DENVER - Two top Senate Republicans talked terrorism Wednesday night before a packed opera house at a gathering for the Counterterrorism Education Learning Lab.
Arizona's John McCain and South Carolina's Lindsey Graham, political allies and fellow hawks on the Senate Armed Services Committee, decried U.S. efforts to tackle the Islamic State terror group that has captured wide swaths of Syria and Iraq and warned that a proposed nuclear deal with Iran would encourage aggression in the Middle East.
"Americans are tired of seeing other Americans beheaded on the Internet," McCain said.
Graham and McCain called for a more aggressive U.S. attack on Islamic State fighters, advocating the use of American ground troops to wrest control of the region. The U.S. has sent air power and advisers to the fight, but President Barack Obama has repeatedly pledged to avoid use of ground forces to combat the group.
Airstrikes continued against Islamic State fighters Wednesday, with Pentagon officials saying American planes hit seven targets in Iraq and Syria. Meanwhile, Iraqi officials claimed they had evicted IS fighters from Tikrit, while the terror group claimed gains near the Syrian capital of Damascus.
McCain said gains against IS have been made with the help of Iranian-backed militias.
"We are now in bed with the same people that killed Americans," McCain said, while advocating 10,000 American troops for the fight.
The use of ground troops against the Islamic state is a local issue for Colorado Springs, which sent more than 4,000 soldiers to Kuwait this year with Fort Carson's most heavily armored unit, the 3rd Brigade Combat Team. The brigade is America's regional reserve force for the Middle East, and they would be the first soldiers into battle if ground troops are sent.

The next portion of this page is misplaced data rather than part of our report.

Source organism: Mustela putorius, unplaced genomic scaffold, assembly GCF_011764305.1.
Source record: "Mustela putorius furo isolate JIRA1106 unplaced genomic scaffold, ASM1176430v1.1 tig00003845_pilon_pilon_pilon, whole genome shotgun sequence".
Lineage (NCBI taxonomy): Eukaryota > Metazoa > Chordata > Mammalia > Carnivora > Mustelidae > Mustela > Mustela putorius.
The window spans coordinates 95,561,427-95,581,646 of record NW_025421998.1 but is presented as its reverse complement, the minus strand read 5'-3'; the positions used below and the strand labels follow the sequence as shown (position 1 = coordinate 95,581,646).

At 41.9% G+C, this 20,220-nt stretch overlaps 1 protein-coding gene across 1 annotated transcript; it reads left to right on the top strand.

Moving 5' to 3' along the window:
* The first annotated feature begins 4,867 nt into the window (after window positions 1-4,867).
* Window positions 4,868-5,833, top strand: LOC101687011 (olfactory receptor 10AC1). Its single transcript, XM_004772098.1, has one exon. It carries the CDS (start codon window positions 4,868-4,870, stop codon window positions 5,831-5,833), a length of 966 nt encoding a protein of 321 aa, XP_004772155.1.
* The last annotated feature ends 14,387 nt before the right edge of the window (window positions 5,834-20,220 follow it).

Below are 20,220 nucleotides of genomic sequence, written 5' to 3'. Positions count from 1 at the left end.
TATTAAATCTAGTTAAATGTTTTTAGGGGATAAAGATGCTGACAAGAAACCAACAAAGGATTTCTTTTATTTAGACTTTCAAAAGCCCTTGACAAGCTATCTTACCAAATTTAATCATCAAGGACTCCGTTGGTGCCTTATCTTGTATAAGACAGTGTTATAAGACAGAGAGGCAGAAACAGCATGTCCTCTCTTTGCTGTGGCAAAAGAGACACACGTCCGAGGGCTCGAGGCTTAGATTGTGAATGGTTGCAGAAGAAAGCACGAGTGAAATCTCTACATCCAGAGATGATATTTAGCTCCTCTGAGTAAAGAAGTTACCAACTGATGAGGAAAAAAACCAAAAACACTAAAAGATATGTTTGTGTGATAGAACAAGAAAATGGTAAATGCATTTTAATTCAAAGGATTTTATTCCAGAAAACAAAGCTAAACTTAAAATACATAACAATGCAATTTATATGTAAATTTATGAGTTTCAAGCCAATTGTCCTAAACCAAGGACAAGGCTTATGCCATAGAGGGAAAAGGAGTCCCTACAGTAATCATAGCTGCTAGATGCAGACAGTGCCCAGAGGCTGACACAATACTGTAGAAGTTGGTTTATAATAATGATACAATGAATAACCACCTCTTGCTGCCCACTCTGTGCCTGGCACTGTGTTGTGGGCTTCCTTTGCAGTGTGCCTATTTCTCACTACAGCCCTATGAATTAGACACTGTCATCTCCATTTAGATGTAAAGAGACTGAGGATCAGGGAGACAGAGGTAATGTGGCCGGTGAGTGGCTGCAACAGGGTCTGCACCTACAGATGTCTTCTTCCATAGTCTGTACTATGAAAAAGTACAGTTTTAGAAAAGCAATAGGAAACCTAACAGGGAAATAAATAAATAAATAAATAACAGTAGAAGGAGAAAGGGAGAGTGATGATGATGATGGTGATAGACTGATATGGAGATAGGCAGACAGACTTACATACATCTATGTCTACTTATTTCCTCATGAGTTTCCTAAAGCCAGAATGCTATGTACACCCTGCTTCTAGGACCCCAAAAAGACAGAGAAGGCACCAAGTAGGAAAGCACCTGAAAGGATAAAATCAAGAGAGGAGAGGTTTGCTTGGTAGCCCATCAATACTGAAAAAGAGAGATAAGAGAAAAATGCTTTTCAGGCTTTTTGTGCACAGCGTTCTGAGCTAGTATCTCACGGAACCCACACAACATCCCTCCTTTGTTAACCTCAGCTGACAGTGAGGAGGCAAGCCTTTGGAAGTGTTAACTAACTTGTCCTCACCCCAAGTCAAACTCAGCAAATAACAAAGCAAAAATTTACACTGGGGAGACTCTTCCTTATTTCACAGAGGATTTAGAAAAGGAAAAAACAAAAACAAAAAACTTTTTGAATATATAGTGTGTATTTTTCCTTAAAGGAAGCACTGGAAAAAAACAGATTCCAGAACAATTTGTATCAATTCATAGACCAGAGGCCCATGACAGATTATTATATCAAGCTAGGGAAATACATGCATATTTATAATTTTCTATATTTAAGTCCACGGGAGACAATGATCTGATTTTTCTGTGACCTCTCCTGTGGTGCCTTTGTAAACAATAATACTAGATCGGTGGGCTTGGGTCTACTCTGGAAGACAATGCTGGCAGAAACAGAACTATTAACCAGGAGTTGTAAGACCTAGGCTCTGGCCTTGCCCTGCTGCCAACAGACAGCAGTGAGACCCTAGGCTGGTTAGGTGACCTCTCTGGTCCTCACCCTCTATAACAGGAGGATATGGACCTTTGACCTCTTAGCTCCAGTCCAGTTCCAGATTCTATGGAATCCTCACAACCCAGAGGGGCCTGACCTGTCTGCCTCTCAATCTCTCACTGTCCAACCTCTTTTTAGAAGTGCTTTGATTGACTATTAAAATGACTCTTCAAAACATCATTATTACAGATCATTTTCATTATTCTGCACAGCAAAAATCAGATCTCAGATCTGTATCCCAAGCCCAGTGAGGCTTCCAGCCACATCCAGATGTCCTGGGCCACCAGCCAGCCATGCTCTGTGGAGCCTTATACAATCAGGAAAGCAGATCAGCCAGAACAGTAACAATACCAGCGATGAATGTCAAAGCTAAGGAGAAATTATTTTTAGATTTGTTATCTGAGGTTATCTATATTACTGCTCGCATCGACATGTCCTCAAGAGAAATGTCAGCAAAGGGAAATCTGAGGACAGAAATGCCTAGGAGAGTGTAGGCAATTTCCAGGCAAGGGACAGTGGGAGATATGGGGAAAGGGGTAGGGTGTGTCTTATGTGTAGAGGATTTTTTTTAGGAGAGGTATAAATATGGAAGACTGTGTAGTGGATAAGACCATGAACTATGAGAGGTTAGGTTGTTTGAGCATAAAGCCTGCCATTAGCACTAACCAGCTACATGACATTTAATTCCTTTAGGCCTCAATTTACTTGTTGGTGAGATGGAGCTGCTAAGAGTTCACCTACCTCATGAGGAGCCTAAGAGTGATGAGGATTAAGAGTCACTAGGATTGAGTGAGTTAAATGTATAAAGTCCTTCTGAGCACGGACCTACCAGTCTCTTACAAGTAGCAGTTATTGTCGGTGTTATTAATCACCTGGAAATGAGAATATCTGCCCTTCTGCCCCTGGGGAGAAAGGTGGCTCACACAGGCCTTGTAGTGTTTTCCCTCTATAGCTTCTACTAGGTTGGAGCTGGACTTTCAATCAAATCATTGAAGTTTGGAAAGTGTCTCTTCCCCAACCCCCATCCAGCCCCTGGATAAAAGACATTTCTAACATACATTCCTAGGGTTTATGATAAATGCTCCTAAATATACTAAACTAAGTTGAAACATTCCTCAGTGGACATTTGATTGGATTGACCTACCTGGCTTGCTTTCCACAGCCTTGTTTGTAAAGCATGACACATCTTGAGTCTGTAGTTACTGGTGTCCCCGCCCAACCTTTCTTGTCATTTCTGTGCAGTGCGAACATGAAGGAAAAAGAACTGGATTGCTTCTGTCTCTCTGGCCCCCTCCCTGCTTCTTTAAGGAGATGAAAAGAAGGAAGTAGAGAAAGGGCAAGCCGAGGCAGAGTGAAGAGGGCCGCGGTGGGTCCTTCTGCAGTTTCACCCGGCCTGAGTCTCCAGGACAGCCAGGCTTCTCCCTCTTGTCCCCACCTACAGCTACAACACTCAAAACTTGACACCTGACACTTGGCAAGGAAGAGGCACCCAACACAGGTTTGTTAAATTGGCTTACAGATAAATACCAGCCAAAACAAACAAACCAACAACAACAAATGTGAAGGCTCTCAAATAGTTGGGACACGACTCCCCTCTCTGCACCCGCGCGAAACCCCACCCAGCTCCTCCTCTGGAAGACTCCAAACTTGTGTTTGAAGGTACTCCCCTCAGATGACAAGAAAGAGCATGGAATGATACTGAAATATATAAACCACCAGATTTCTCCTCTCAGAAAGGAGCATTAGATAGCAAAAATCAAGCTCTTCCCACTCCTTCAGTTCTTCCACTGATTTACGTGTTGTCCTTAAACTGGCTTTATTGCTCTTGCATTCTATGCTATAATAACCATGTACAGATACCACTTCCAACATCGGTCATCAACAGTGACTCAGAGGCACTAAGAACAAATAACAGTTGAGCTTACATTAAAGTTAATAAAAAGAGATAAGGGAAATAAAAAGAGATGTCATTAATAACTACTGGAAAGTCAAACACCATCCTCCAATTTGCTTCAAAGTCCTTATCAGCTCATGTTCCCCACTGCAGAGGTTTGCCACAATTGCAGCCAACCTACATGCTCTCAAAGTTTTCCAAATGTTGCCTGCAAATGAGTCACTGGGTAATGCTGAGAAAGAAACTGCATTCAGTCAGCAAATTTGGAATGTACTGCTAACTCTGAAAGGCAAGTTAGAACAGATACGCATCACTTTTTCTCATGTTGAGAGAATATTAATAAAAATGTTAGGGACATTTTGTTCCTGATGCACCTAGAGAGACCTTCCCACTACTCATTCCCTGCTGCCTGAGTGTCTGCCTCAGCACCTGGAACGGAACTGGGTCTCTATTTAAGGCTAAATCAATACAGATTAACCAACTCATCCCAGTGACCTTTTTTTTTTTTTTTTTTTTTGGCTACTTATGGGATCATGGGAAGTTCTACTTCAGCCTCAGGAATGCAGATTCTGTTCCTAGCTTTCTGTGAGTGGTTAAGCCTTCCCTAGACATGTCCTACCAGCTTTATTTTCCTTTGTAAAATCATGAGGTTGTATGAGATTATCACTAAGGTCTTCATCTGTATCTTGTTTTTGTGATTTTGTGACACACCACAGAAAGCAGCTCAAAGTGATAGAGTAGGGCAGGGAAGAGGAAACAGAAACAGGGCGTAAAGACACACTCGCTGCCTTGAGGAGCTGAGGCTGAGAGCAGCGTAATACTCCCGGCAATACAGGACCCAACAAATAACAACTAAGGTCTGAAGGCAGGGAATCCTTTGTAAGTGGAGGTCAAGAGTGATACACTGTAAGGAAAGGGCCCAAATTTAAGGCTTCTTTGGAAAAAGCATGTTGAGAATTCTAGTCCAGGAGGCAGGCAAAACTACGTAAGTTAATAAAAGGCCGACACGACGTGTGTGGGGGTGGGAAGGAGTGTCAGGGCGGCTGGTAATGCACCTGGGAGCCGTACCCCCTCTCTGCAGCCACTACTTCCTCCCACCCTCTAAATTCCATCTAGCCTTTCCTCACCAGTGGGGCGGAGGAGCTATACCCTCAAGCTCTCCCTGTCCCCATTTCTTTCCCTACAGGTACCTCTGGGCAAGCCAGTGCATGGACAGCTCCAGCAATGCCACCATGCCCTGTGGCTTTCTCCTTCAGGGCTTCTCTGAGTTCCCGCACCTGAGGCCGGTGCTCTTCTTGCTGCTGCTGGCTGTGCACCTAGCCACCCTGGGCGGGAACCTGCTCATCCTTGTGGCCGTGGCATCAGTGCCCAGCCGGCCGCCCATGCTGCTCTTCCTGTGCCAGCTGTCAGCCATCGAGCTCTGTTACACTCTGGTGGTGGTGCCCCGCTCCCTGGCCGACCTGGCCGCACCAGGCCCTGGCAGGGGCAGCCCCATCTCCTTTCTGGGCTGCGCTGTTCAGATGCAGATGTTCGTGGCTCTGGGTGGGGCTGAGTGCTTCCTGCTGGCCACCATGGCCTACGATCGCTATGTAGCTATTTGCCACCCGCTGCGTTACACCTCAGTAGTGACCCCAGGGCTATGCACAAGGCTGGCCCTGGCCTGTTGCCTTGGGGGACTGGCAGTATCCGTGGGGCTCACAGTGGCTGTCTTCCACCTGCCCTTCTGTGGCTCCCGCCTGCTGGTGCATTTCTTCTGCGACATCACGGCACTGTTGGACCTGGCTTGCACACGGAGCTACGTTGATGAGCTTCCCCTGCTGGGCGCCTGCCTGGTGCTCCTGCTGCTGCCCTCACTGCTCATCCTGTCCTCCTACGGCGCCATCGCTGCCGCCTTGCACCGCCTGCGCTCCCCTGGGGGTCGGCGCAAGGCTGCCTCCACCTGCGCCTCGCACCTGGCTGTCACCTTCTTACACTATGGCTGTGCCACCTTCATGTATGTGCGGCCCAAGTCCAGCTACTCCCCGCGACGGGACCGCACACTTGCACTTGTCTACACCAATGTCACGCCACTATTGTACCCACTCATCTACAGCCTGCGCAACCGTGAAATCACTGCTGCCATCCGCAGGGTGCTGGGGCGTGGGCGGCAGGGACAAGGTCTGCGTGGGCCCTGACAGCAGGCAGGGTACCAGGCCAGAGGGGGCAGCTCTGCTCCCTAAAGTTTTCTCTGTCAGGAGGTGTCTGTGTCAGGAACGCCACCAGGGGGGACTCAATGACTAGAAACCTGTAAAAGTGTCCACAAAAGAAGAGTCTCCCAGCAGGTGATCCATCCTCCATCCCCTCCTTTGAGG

If Graham and McCain were in charge, those troops may already be in the fight.
"I want to send troops over there so they don't come back here," Graham said, referring to terror strikes on U.S. soil.
Graham said the Islamic State and other terrorists will aim for America.
"They hate us. They hate us all," Graham said.
Another key complaint for the senators is Obama's move to broker a nuclear weapons deal with Iran, which would see Tehran drop its pursuit of nukes in exchange for lifted sanctions. Talks on the deal were extended for another day Wednesday.
Both said they want a nuclear-free Iran, but said a weak deal could kick off a Middle East arms race.
"You are now seeing the countries in the Middle East contemplating that they will have to go nuclear as well if this agreement goes through," McCain said.
McCain also said America needs to arm Ukrainian forces.
"Do not underestimate the ambitions of Vladimir Putin, my dear friends," McCain said.
Graham has been raising his profile and is considered a darkhorse candidate for the GOP presidential nomination in 2016. McCain backed his candidacy Wednesday.
Graham, though, remained coy.
"I'm looking at it," he said.
Contact Tom Roeder: 636-0240